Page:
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X Saves the World: How Generation X Got the Shaft but Can Still Keep Everything from Sucking Hardcover – March 27, 2008

3.9 out of 5 stars 37 customer reviews

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Editorial Reviews

From Publishers Weekly

Nostalgia for the attitudes and culture of the early to mid-'90s looms large in Gordinier's entertaining book-length argument for the greatness of Generation X. Gordinier does not have warm sentiments toward the baby boomers or the current wanna-wanna generation of celebrity worshippers, preferring instead the self-effacing, conflictedly ambitious heroes of the '90s, like Kurt Cobain and Richard Linklater, who were not enthralled by the concept of changing the world. Gordinier has an easygoing style and a comprehensive knowledge of pop culture gleaned from a career writing for Entertainment Weekly and editing Details magazine, and this might be the reason the book sometimes feels like a collection of essays. Sequences on the rise of Nirvana and the burst of the dot-com bubble are ably narrated. And Gordinier does find a fresh perspective in discussions of recent phenomena such as YouTube and American Idol and their relationship to Generation X. (Mar. 31)
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"I loved this book. . . . It's impassioned, very quick on its feet, dense with all the right allusions, funny, and in the end actually very moving."
-Nick Hornby

"Ever wonder what became of Generation X, those ironic slackers wedged between the paunchy, tie-dyed boomers and their smug offspring, the millennials? Gordinier's first-person manifesto starts with a thumbnail sketch of '90s disillusionment and ends with a passionate call for social activism."

--This text refers to an out of print or unavailable edition of this title.

Product Details

  • Hardcover: 224 pages
  • Publisher: Viking Adult; First Edition edition (March 27, 2008)
  • Language: English
  • ISBN-10: 0670018589
  • ISBN-13: 978-0670018581
  • Product Dimensions: 5.8 x 0.9 x 8.6 inches
  • Shipping Weight: 12 ounces
  • Average Customer Review: 3.9 out of 5 stars  See all reviews (37 customer reviews)
  • Amazon Best Sellers Rank: #437,156 in Books (See Top 100 in Books)

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Customer Reviews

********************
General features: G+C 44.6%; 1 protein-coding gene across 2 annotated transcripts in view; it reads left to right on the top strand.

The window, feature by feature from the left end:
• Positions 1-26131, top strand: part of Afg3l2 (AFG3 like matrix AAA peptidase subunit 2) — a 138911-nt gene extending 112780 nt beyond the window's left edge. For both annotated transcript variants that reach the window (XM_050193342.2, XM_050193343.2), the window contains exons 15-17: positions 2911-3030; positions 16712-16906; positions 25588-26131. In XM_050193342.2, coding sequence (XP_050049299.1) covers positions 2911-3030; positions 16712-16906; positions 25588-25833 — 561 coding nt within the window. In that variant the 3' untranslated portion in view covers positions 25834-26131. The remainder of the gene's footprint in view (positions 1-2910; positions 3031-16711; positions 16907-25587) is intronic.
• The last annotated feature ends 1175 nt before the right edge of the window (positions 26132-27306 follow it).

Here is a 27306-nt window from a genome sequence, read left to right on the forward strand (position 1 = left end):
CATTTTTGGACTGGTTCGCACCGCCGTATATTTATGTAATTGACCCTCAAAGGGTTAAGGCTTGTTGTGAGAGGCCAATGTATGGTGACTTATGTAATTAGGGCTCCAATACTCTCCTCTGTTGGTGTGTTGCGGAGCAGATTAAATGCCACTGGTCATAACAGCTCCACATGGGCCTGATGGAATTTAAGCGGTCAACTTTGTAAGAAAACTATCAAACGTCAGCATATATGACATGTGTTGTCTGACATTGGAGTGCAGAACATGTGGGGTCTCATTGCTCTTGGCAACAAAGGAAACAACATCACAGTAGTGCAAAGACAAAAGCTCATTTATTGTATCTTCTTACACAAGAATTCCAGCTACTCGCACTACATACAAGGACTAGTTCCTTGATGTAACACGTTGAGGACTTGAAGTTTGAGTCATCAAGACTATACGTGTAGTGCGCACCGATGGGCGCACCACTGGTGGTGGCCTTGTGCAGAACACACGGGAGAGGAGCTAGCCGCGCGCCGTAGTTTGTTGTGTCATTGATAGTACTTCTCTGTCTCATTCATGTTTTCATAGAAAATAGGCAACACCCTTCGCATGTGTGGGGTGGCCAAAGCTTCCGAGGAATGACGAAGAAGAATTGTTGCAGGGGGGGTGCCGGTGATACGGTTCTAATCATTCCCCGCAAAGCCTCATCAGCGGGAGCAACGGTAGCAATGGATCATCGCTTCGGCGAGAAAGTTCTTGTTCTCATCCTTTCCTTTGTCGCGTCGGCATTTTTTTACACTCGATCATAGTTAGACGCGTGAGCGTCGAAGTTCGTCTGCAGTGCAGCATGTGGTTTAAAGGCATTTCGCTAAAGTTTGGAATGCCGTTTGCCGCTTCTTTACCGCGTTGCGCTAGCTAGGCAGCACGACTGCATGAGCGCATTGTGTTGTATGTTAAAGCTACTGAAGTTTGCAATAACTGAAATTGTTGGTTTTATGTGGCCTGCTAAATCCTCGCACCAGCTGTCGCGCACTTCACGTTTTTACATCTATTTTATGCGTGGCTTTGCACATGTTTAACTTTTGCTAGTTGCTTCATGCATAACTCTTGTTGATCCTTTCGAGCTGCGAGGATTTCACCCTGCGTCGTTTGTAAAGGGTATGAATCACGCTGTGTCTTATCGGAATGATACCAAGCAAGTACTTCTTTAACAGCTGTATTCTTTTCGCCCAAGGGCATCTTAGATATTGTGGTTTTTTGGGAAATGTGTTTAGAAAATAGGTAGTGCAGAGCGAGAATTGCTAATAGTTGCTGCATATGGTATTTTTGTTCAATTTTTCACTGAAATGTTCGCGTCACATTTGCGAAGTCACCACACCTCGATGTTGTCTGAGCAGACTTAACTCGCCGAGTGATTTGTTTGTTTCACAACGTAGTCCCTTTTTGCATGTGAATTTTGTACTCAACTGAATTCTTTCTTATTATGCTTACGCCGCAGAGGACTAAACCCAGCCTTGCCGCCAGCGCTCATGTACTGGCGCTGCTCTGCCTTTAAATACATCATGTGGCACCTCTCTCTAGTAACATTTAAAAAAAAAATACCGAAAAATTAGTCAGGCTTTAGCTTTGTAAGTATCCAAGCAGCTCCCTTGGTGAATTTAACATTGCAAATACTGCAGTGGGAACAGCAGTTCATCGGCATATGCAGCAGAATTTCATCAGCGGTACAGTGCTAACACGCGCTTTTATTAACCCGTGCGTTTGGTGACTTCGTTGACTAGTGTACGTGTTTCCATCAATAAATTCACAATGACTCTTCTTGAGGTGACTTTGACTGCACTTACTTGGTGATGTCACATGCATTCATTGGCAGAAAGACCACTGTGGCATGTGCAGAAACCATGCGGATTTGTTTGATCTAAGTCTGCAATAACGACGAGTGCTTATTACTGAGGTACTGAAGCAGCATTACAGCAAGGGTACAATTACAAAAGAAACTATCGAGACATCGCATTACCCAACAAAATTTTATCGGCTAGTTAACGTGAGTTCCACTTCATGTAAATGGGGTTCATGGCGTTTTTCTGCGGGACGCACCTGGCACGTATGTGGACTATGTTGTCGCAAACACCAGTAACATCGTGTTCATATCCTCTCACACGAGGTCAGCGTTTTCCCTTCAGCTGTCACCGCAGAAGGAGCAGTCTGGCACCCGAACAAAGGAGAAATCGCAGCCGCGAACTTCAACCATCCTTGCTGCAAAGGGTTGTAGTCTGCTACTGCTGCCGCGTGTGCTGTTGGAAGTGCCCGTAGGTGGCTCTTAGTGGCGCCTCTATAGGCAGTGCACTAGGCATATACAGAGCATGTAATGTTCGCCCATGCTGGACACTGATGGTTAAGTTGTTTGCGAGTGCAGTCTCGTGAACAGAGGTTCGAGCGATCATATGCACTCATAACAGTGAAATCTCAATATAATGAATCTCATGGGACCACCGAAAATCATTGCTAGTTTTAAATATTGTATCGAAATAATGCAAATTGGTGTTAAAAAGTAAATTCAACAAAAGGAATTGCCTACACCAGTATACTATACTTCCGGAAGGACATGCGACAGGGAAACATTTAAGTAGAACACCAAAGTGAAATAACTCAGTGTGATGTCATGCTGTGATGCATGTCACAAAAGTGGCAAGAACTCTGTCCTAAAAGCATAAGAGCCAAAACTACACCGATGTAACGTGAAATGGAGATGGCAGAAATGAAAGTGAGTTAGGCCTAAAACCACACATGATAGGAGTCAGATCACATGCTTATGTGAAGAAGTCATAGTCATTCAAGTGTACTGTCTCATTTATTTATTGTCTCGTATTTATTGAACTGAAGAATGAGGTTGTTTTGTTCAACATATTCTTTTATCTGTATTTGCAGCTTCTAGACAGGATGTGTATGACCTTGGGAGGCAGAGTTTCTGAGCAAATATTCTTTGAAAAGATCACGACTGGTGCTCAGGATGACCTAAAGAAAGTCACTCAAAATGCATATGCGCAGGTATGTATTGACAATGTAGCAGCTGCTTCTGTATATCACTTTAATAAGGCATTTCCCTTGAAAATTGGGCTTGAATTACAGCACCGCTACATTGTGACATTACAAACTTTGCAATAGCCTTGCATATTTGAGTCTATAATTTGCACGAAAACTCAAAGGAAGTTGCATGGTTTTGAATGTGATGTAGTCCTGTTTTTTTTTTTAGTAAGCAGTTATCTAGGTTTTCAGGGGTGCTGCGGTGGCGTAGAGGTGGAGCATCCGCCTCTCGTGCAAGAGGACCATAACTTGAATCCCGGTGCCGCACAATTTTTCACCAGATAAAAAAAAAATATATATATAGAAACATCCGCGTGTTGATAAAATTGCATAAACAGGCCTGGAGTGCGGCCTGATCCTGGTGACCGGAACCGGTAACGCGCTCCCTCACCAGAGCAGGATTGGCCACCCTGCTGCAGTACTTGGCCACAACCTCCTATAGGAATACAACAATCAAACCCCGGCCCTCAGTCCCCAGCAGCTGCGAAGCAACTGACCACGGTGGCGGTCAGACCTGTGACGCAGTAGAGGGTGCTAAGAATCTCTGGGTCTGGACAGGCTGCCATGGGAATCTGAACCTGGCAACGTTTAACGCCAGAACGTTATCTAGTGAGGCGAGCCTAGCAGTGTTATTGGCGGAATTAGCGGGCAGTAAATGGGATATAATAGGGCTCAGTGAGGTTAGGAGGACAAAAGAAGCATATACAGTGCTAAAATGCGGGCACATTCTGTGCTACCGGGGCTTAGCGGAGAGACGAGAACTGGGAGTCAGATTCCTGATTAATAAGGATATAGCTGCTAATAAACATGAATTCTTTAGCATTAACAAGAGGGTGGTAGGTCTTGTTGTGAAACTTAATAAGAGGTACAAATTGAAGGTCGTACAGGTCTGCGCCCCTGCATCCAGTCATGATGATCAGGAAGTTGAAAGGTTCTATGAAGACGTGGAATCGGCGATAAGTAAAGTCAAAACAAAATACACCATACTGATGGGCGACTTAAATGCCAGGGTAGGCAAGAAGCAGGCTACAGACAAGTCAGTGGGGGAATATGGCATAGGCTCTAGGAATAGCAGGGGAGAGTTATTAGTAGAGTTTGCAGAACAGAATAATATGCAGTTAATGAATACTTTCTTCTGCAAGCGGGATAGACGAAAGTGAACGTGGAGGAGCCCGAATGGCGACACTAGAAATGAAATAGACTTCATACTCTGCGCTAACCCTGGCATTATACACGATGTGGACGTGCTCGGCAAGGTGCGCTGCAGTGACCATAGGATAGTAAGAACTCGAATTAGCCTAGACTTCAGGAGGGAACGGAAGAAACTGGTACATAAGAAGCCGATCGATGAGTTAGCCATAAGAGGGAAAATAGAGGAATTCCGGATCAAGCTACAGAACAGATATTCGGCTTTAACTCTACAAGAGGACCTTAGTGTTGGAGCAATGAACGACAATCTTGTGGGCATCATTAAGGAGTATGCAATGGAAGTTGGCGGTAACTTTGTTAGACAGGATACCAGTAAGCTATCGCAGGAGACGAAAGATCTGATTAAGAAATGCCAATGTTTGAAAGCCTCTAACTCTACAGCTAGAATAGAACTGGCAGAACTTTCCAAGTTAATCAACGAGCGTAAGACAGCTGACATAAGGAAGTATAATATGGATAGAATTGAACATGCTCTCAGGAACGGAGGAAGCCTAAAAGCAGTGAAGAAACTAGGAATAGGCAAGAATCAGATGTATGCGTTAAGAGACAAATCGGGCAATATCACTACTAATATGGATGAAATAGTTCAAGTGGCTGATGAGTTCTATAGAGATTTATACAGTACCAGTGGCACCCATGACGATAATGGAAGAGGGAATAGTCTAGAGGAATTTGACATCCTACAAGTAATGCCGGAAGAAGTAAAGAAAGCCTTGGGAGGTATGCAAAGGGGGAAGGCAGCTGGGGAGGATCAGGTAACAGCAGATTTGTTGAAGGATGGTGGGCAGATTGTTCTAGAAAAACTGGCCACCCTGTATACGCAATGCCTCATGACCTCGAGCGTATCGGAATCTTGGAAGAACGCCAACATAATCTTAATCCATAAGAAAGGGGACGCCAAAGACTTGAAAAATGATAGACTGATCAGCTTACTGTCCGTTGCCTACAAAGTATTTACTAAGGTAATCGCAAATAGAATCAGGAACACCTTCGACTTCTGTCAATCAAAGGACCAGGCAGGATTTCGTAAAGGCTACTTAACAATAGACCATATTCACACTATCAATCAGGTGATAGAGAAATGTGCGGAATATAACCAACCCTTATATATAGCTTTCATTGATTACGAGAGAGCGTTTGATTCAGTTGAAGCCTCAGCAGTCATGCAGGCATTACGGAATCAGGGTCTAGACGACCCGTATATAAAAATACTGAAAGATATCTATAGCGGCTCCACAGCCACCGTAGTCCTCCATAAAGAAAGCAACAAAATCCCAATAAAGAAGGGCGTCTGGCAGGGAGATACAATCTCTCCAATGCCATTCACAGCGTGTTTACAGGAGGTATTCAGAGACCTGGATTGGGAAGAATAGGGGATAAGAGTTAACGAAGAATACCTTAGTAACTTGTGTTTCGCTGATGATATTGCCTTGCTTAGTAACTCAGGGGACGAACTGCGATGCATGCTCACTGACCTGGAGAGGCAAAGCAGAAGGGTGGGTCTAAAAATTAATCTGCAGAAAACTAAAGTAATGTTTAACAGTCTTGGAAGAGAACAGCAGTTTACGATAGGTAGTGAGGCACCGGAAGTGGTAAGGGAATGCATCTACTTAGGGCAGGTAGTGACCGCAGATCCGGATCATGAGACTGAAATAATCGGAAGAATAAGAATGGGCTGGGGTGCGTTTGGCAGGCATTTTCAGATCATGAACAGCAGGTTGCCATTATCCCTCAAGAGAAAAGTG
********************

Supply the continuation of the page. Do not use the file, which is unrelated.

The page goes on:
Top Customer Reviews

Format: Hardcover
This was a gift from my father, who said I'd enjoy it. I figured it had to be pretty good, since Gordinier drops the f-bomb early and often and my father does NOT tolerate foul language. If Dad was recommending this in spite of the cursing, I figured I was in for a good read.

I appreciate Gordinier's view that the term "Generation X" doesn't necessarily encompass or exclude those born during a vague time frame--even though I am pretty solidly in the accepted birth date range. "Generation X" is, by Gordinier's definition, an attitude of antipathy towards the manufactured monoculture.

I have two complaints about Gordinier's examples of GenX culture. One is his heavy (and constant) adoration of the band Nirvana. While I agree that their influence on music and culture was enormous, I don't know that they quite deserve the headline spot here. I don't think any single band would. The frequent lauding of Cobain gets a little tiresome. The second is his endorsement of Barack Obama largely because Obama presents an alternative to the Boomer (or older) candidates. If the Republican party had a young, charismatic up-and-comer who was interested in shaking up the system, would Gordinier give that person equal time? I'm not sure. Gordinier's excessively heavy focus on one particular band and one particular political candidate is the only reason I wouldn't give the book four stars. I'm not saying he shouldn't talk up his favorite band and political figure in his own book--I'd just rather he not do it in a book that is supposedly describing a fairly large segment of the population.

A reviewer complained that Gordinier attempts to turn "insipid pop music" into something "cheesily delightful." I believe that reviewer missed a crucial point of the book.
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Format: Hardcover
This book is a breath of fresh syntax & cultural analytic.